It’s frustrating that there are no clear instructions available for those of us who don’t know what they are doing. If you have a New MacBook Pro or any Mac that doesn't have the CD slot, there are other pieces that you will need to make this work.

If you already downloaded all the drivers and what not, you have a Mac and you already have a pretty good idea of what you may be doing, here is a list of the things you will need:

- Canon PIXMA MX922
- Canon Printer USB cord
- USB-C to USB adapter
- Inkjet PVC Cards
- Canon J Tray



Inkjet PVC Card Tray for Canon PIXMA TS8000 and TS9000 Series Printers (Canon M Tray Printers) by Brainstorm ID Review:


We have been making stupid laminated paper ID cards for years and, on a whim, looked into cheap solutions for PVC cards. Sure enough, inkjet PVC is dead simple with this tray and the results look better than any on-site-thermal-printed PVC cards I've seen for a tiny fraction of the cost. The photos are a little blurry, but the cards aren't in person. I have printed tiny barcodes and QR codes with no issues, you really need a magnifying glass to notice any blurred ink.

I always print cards "full bleed" with pretty generous colors on the edges. This means that it will deposit ink onto the tray. But you can wipe the tray clean with a tissue or paper towel (ideally slightly moistened - I use lens wipes when I'm completely finished just to clean off any residue I didn't catch earlier, just make sure to use them on your glasses BEFORE you use them on the tray). So don't panic about bleed. Make a 2.25" x 3.5" image, center it on the printable area, and it will print right to the edge of the cards. Don't worry about printing ink onto the tray - the calibration print is designed to do just that anyway. I mean, sure, you waste a little ink, but a full bleed card looks so much more professional compared to one with white edges. Just make sure you have the card fully aligned into the tray, otherwise the edges won't be printed properly.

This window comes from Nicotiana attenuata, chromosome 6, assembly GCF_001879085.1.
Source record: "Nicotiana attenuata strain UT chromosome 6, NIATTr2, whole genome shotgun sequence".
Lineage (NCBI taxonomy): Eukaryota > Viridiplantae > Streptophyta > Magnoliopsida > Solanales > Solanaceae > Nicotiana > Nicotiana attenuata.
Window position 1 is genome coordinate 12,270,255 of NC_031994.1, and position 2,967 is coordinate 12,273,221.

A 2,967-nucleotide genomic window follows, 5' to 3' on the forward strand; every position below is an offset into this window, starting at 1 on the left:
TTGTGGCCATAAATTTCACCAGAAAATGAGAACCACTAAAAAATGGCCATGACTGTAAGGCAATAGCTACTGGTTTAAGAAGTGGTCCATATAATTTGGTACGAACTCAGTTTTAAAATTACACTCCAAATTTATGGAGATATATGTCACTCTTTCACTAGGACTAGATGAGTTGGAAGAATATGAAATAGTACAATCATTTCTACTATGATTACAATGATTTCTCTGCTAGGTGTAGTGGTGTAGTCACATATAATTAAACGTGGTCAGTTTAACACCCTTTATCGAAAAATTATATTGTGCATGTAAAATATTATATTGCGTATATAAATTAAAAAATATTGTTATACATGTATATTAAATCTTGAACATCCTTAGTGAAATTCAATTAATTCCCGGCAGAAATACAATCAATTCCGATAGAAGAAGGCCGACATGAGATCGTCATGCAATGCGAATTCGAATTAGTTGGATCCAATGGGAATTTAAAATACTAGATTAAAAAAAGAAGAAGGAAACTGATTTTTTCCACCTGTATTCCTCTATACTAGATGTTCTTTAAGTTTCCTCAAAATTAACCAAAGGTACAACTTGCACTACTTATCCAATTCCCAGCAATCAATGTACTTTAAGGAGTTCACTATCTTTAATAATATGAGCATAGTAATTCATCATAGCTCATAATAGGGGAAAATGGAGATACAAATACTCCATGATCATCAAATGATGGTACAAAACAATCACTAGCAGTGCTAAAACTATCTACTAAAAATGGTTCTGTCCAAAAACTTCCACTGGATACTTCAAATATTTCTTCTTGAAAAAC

Also, Brainstorm offers a kit with a TS9120, 100 cards, and the tray for $200, but you can get a TS8120 for $55, this tray for $20, and 100 cards for $18, coming out to only $93. (This tray will also work with other inkjet PVC cards - I have some NFC and magstripe ones too.) Compare that to any $500-1000 thermal printer. The TS8120 will do just fine and doubles as a photo printer.

Printing certainly takes longer (roughly around a minute per card) but if you're doing small batches, who cares? Once printed, the only way to tell the difference between inkjet and thermal PVC is by feeling the cards, because they feel a little tacky, almost like they're very slightly rubberized. The only way you could avoid that is by getting an overlay sticker - they make some generic security holographic ones but the reviews say they are smaller than the card, which is lame. But I issue plastic ID card holders with clips (that are an order of magnitude more expensive than the cards themselves...) so you never feel them anyway. I haven't noticed any major scratches that have damaged the cards, so I can't testify as to their ability to hold up compared to thermal cards, but I use the holders anyway just because they're convenient.

I've started printing off various cards just for fun for friends too... this thing is a goldmine, I can charge them $5 for a card that costs me 18 cents! Awesome little tool with incredible potential, well worth the money.



HP Laserjet Pro M404dn (W1A53A) with Additional 550-Sheet Feeder Tray (D9P29A) Review: